A referendum on November’s ballot could change the way the city of Miami operates.
Mayor Francis Suarez is proposing a “strong mayor” form of government, which makes the mayor in charge of day-to-day operations.
“The advantage is … that the people select as mayor, actually has the decision-making authority that people believe that mayor already has,” Suarez said. “Right now the mayor has to choose another person not the mayor to run the day-to-day affairs of government. “
Currently, the Miami commissioners set the policy and the city manager handles the day-to-day operations, such as city services, dealing with the police, and handling residents’ complaints.
Other major cities in Florida, such as Jacksonville, Tampa, Orlando, and even Miami-Dade County, have a strong mayor form of government.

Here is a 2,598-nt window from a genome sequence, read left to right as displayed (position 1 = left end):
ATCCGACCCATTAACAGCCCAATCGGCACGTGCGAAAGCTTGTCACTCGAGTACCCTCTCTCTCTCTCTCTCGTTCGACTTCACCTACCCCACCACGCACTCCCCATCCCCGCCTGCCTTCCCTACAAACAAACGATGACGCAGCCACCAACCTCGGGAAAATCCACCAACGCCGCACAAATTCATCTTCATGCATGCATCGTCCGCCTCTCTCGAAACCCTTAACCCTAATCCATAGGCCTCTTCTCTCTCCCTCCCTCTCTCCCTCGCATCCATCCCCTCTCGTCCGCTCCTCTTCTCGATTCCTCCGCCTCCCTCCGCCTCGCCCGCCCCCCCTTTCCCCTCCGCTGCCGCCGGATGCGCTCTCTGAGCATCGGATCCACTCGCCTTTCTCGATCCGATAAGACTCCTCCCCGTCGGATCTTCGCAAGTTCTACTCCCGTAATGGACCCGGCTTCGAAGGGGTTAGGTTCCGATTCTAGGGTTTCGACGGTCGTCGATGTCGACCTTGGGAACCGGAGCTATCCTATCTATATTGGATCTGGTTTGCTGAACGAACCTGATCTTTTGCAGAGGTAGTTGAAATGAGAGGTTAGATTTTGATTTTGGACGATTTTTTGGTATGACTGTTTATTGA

“Power corrupts, but absolute power corrupts absolutely,” said Commissioner Joe Carollo, who is critical of Suarez’s proposal, calling the measure a power grab.
“What’s made America great has been a separation of powers, not even the president of our country has control over the three branches of government,” Carollo said.
“Why are they trying to stop residents from coming into line with cities like Tampa, Orlando, Jacksonville?” Suarez said. “Those mayors are not dictators, they are democratically elected, elected officials with a responsibility to get things done for their citizens.”
Under the strong mayor model, Suarez’s annual compensation would jump from $130,000 to $187,000 – but Suarez says he will reject the increase.
A majority of Miami voters are needed to the referendum to pass.